"What Camera Should I Buy?"

Updated: Dec 9, 2020

This question is hands down my MOST asked question! The answer will surprise you, but I'm sure you already know it. Let's get right into what I think you should buy as a "starter camera."



First of all, I think it's important to clarify that if you have any camera, you can make art. Even a phone! In fact, my first years of exploring photography was on my iPod when I was 13 years old. When I was gifted a Nikon D3200 3 years later I was so overwhelmed with the newness of a real camera that I didn't use it for a whole year!


I later learned how to work with cameras through classes, and it's basically the same for every camera. You learn how to expose correctly, you learn the basic principles of design and how to compose an image... and then you shoot until you get it right!



The real underlying issue is that there are so many different cameras that could be considered a started camera, so it's more about what type of photography you're wanting to do!




We're going over what terms like "crop and full frame" mean, how to determine the type of company you want to purchase from, and what type of lenses you'll want.


Alrighty here we go.




1. Crucial Terms to Understand


Crop frame, full frame... these two make a big difference!


Photo by Darius Soodmand


Full frame cameras tend to be more expensive than crop framed cameras are. My first camera had a crop sensor and I had that camera for 4 years as I was starting out my professional photography business. By that point I was already shooting portraits and weddings on a regular basis, my business was beyond full swing.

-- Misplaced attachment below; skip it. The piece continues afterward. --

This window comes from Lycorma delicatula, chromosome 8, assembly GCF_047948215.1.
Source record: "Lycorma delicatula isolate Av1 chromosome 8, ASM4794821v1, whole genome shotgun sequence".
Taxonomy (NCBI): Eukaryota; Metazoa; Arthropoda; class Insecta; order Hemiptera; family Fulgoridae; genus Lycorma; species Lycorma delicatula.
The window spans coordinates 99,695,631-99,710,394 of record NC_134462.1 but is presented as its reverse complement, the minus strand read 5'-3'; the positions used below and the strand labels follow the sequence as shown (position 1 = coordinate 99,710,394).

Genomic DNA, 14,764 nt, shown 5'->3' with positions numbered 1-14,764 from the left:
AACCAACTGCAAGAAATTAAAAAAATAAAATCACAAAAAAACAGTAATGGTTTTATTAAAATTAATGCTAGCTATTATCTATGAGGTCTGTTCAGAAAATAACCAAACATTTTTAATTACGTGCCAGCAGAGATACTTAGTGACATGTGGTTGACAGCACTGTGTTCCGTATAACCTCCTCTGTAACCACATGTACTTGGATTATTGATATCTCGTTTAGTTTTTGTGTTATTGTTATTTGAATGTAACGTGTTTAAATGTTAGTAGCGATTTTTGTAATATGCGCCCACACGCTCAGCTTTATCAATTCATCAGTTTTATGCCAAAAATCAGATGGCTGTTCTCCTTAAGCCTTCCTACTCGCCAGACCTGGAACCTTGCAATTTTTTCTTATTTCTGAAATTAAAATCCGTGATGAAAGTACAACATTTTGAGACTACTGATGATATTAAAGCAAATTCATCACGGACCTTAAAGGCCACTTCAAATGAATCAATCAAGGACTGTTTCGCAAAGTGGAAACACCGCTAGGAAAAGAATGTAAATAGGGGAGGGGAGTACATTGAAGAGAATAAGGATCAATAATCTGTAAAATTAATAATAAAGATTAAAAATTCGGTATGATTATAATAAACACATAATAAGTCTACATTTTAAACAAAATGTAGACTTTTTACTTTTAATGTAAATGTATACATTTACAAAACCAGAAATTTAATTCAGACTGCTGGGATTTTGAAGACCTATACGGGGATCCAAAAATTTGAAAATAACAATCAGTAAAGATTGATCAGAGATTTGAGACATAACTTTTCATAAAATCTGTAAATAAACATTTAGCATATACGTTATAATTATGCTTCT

You can use any camera to make beautiful art, so let's ask...


Are you needing a camera to start a hobby, capture pictures of family, take on travels, or to start a business?


For any of these options, you can use a crop camera if budget is the biggest factor, and as you work you can move towards an upgrade if in later years you need a function that a crop camera can't give ( wider frame without having to zoom out or run far).


For more information on full frame cameras or crop sensor cameras, check out this post! It gives great information and clearly explains the pros + cons.



2. What Company Should You Invest in?


What's better, Nikon or Canon? Another frequently asked question I get!



My first camera was from Nikon, and I adored it! I made the switch to Canon mainly because I loved where their mirrorless line was going as I was upgrading my camera. For a starter camera, I usually say these two things:



If you want to do more travel and landscape photography

- go Nikon.


If you want to do more family and portrait photography

- go Canon.



Here's why


Nikon has a great selection of zoom lenses that you can use as a beginner to get all types of distance in your photos. It's great for landscapes and travel images where you can be close, then far, then middle ground... all around they excel at their zoom lenses.


Through my own shooting, I've also noticed that Nikon has more of a low contrast green base to their RAW images.


Canon on the other hand, is great for videos and they have a much larger variety of lenses that you can choose from in general. They have many selections of prime lenses and zooms that work for both full frame and crop sensor cameras.


I've noticed that they also tend to have a more magenta and contrasty RAW image which looks great on skin tones and requires less editing.